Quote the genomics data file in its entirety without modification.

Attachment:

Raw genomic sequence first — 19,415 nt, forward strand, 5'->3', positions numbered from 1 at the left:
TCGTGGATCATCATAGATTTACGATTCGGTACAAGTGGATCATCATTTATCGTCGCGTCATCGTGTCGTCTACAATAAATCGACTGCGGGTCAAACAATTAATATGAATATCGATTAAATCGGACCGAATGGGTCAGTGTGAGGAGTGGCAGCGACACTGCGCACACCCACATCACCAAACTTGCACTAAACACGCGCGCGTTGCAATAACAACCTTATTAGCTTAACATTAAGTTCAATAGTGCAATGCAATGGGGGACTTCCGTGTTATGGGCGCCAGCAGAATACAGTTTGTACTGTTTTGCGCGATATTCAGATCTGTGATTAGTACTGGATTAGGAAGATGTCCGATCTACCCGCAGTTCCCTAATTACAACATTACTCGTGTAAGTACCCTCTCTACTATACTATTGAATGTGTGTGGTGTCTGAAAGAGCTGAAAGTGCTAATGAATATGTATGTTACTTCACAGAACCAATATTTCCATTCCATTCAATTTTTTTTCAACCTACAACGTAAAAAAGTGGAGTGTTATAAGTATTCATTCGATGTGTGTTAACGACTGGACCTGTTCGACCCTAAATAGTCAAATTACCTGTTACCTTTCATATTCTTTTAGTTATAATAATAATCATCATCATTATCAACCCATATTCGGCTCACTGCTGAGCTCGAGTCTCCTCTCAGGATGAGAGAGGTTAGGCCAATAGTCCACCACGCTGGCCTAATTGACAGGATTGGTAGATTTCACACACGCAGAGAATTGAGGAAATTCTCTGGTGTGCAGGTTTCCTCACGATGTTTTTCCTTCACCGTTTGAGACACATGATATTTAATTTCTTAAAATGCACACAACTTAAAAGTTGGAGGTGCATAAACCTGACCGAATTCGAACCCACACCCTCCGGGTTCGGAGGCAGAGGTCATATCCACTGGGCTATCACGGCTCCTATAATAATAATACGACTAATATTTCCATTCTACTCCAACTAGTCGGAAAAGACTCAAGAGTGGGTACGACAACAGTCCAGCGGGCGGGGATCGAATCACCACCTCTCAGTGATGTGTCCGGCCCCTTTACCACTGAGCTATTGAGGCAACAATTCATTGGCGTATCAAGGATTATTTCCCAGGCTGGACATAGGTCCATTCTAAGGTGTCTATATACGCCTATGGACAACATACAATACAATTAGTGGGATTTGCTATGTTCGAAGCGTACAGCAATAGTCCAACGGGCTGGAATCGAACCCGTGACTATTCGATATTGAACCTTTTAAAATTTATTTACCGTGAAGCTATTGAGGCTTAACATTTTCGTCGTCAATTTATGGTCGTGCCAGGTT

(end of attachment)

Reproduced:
Raw genomic sequence first — 19,415 nt, forward strand, 5'->3', positions numbered from 1 at the left:
TCGTGGATCATCATAGATTTACGATTCGGTACAAGTGGATCATCATTTATCGTCGCGTCATCGTGTCGTCTACAATAAATCGACTGCGGGTCAAACAATTAATATGAATATCGATTAAATCGGACCGAATGGGTCAGTGTGAGGAGTGGCAGCGACACTGCGCACACCCACATCACCAAACTTGCACTAAACACGCGCGCGTTGCAATAACAACCTTATTAGCTTAACATTAAGTTCAATAGTGCAATGCAATGGGGGACTTCCGTGTTATGGGCGCCAGCAGAATACAGTTTGTACTGTTTTGCGCGATATTCAGATCTGTGATTAGTACTGGATTAGGAAGATGTCCGATCTACCCGCAGTTCCCTAATTACAACATTACTCGTGTAAGTACCCTCTCTACTATACTATTGAATGTGTGTGGTGTCTGAAAGAGCTGAAAGTGCTAATGAATATGTATGTTACTTCACAGAACCAATATTTCCATTCCATTCAATTTTTTTTCAACCTACAACGTAAAAAAGTGGAGTGTTATAAGTATTCATTCGATGTGTGTTAACGACTGGACCTGTTCGACCCTAAATAGTCAAATTACCTGTTACCTTTCATATTCTTTTAGTTATAATAATAATCATCATCATTATCAACCCATATTCGGCTCACTGCTGAGCTCGAGTCTCCTCTCAGGATGAGAGAGGTTAGGCCAATAGTCCACCACGCTGGCCTAATTGACAGGATTGGTAGATTTCACACACGCAGAGAATTGAGGAAATTCTCTGGTGTGCAGGTTTCCTCACGATGTTTTTCCTTCACCGTTTGAGACACATGATATTTAATTTCTTAAAATGCACACAACTTAAAAGTTGGAGGTGCATAAACCTGACCGAATTCGAACCCACACCCTCCGGGTTCGGAGGCAGAGGTCATATCCACTGGGCTATCACGGCTCCTATAATAATAATACGACTAATATTTCCATTCTACTCCAACTAGTCGGAAAAGACTCAAGAGTGGGTACGACAACAGTCCAGCGGGCGGGGATCGAATCACCACCTCTCAGTGATGTGTCCGGCCCCTTTACCACTGAGCTATTGAGGCAACAATTCATTGGCGTATCAAGGATTATTTCCCAGGCTGGACATAGGTCCATTCTAAGGTGTCTATATACGCCTATGGACAACATACAATACAATTAGTGGGATTTGCTATGTTCGAAGCGTACAGCAATAGTCCAACGGGCTGGAATCGAACCCGTGACTATTCGATATTGAACCTTTTAAAATTTATTTACCGTGAAGCTATTGAGGCTTAACATTTTCGTCGTCAATTTATGGTCGTGCCAGGTT